$85 million settlement agreed for opioid case in Oklahoma
Teva has agreed to pay Oklahoma, resolving allegations that illegal marketing of its medication contributed to the state’s opioid epidemic.
Specific terms of the settlement have not been disclosed but Oklahoma Attorney General Mike Hunter said that the amount will be used to address the opioid crisis in the state: “Nearly all Oklahomans have been negatively impacted by this deadly crisis,” he said.
The Israeli company noted that its settlement does not indicate any admission to the allegations. “The settlement does not establish any wrongdoing on the part of the company; Teva has not contributed to the abuse of opioids in Oklahoma in any way,” the company said in a statement.
Teva Pharmaceutical is the second company to settle legal action by the Oklahoma state. In March, Purdue Pharma settled its opioid lawsuit for $270 million, nearly two months before the scheduled trial.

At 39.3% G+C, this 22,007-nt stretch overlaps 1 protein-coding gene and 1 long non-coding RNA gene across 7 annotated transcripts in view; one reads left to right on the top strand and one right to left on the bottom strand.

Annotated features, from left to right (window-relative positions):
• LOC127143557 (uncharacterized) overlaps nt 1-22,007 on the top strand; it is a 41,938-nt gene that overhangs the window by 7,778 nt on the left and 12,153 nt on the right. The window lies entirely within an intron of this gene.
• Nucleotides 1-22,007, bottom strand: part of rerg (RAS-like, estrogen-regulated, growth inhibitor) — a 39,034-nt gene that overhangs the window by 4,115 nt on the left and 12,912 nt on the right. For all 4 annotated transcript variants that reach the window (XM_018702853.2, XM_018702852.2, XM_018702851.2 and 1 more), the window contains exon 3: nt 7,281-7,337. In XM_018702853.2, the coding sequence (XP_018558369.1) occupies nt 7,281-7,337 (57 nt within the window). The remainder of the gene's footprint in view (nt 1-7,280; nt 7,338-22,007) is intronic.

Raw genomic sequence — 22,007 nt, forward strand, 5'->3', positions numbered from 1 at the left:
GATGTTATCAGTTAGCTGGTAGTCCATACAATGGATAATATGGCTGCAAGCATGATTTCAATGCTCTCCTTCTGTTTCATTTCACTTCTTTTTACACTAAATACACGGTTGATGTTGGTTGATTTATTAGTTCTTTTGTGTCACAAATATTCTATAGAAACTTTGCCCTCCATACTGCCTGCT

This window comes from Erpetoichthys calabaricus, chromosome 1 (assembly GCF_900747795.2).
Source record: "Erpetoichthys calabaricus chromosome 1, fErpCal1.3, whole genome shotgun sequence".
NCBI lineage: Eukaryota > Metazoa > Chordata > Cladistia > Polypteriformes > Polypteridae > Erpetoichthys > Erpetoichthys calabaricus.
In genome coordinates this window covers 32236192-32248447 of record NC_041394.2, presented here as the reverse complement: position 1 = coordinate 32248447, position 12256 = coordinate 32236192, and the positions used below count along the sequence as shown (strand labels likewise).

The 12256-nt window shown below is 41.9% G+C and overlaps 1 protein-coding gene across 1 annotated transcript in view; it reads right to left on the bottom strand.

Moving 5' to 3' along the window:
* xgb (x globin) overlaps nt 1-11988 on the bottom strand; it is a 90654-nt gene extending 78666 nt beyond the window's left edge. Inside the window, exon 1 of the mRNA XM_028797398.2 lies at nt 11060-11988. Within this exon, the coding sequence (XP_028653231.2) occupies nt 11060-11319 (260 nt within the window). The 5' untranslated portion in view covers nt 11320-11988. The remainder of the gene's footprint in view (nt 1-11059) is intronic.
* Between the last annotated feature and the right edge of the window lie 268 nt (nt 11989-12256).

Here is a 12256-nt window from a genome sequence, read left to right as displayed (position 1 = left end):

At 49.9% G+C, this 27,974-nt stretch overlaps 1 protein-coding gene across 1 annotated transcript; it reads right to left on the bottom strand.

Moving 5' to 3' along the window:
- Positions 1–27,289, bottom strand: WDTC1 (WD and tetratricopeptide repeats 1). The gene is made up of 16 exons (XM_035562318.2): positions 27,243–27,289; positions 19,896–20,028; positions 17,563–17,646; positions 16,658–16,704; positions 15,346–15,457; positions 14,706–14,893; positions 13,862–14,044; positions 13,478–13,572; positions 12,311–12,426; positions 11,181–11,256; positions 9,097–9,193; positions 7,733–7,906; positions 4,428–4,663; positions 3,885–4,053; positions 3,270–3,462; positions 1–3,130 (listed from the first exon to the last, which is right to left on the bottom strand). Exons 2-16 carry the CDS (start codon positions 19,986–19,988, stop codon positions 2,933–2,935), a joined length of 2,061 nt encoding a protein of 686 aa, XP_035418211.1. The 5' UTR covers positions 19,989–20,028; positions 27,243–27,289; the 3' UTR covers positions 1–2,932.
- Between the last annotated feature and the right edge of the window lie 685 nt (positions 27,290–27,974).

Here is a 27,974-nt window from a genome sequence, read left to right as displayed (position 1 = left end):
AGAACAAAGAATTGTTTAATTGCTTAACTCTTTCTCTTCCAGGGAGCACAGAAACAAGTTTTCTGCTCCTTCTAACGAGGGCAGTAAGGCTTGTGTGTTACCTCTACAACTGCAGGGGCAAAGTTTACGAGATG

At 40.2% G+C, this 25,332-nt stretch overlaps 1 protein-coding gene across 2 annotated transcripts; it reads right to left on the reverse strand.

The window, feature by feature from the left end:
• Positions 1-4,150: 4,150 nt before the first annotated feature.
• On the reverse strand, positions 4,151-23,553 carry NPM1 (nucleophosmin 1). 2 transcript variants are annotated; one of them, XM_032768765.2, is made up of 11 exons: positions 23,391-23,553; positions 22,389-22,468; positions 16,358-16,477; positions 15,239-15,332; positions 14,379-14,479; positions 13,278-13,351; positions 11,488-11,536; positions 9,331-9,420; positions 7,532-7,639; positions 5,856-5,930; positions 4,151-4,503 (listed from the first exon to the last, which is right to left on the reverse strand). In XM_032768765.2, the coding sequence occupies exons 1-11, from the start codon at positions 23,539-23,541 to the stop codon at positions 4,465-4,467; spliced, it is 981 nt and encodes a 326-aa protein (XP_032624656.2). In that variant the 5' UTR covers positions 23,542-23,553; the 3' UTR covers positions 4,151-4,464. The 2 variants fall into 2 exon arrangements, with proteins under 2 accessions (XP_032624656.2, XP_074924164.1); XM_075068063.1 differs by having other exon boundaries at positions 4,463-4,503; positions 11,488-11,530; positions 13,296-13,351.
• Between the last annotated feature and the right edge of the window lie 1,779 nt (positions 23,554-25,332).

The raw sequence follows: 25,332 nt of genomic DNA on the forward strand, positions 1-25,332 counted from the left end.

Under the terms of the settlement, Purdue Pharma agreed to pay $102.5 million to the National Center for Addiction Studies and Treatment, which will be established at Oklahoma State University in Tulsa.
The company also agreed to provide $20 million in medicines to support addiction treatment at the facility, along with $12.5 million to address the opioid epidemic in the state, and $60 million for all litigation costs.
The Oklahoma lawsuit is the first of over 2,000 claims filed in various states against various opioid manufacturers.